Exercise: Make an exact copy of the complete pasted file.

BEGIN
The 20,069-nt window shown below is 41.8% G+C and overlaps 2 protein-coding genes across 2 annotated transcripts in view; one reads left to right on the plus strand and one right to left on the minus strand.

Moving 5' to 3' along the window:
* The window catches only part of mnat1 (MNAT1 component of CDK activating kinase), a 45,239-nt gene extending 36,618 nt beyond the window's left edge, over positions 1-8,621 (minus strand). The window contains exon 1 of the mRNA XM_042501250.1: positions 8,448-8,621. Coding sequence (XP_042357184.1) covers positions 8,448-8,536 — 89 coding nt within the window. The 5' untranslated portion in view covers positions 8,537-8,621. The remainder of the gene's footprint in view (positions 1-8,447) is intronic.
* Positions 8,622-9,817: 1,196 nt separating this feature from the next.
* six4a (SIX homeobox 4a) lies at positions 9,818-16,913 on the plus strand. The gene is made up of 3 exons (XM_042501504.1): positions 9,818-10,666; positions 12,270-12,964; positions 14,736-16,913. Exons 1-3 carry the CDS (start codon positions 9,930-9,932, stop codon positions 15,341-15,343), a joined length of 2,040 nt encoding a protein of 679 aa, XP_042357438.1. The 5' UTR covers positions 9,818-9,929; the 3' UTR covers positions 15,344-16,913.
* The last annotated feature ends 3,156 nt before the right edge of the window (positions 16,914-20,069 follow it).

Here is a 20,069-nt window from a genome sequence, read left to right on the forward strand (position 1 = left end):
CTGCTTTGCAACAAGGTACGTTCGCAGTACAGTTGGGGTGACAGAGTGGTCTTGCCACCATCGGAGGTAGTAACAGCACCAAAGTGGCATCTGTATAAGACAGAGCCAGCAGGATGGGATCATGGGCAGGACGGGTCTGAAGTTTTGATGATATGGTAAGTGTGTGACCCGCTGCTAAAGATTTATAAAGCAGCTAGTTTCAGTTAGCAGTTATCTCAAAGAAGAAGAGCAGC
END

The 20,069-nt window shown below is 41.8% G+C and overlaps 2 protein-coding genes across 2 annotated transcripts in view; one reads left to right on the plus strand and one right to left on the minus strand.

Moving 5' to 3' along the window:
* The window catches only part of mnat1 (MNAT1 component of CDK activating kinase), a 45,239-nt gene extending 36,618 nt beyond the window's left edge, over positions 1-8,621 (minus strand). The window contains exon 1 of the mRNA XM_042501250.1: positions 8,448-8,621. Coding sequence (XP_042357184.1) covers positions 8,448-8,536 — 89 coding nt within the window. The 5' untranslated portion in view covers positions 8,537-8,621. The remainder of the gene's footprint in view (positions 1-8,447) is intronic.
* Positions 8,622-9,817: 1,196 nt separating this feature from the next.
* six4a (SIX homeobox 4a) lies at positions 9,818-16,913 on the plus strand. The gene is made up of 3 exons (XM_042501504.1): positions 9,818-10,666; positions 12,270-12,964; positions 14,736-16,913. Exons 1-3 carry the CDS (start codon positions 9,930-9,932, stop codon positions 15,341-15,343), a joined length of 2,040 nt encoding a protein of 679 aa, XP_042357438.1. The 5' UTR covers positions 9,818-9,929; the 3' UTR covers positions 15,344-16,913.
* The last annotated feature ends 3,156 nt before the right edge of the window (positions 16,914-20,069 follow it).

Here is a 20,069-nt window from a genome sequence, read left to right on the forward strand (position 1 = left end):
CTGCTTTGCAACAAGGTACGTTCGCAGTACAGTTGGGGTGACAGAGTGGTCTTGCCACCATCGGAGGTAGTAACAGCACCAAAGTGGCATCTGTATAAGACAGAGCCAGCAGGATGGGATCATGGGCAGGACGGGTCTGAAGTTTTGATGATATGGTAAGTGTGTGACCCGCTGCTAAAGATTTATAAAGCAGCTAGTTTCAGTTAGCAGTTATCTCAAAGAAGAAGAGCAGC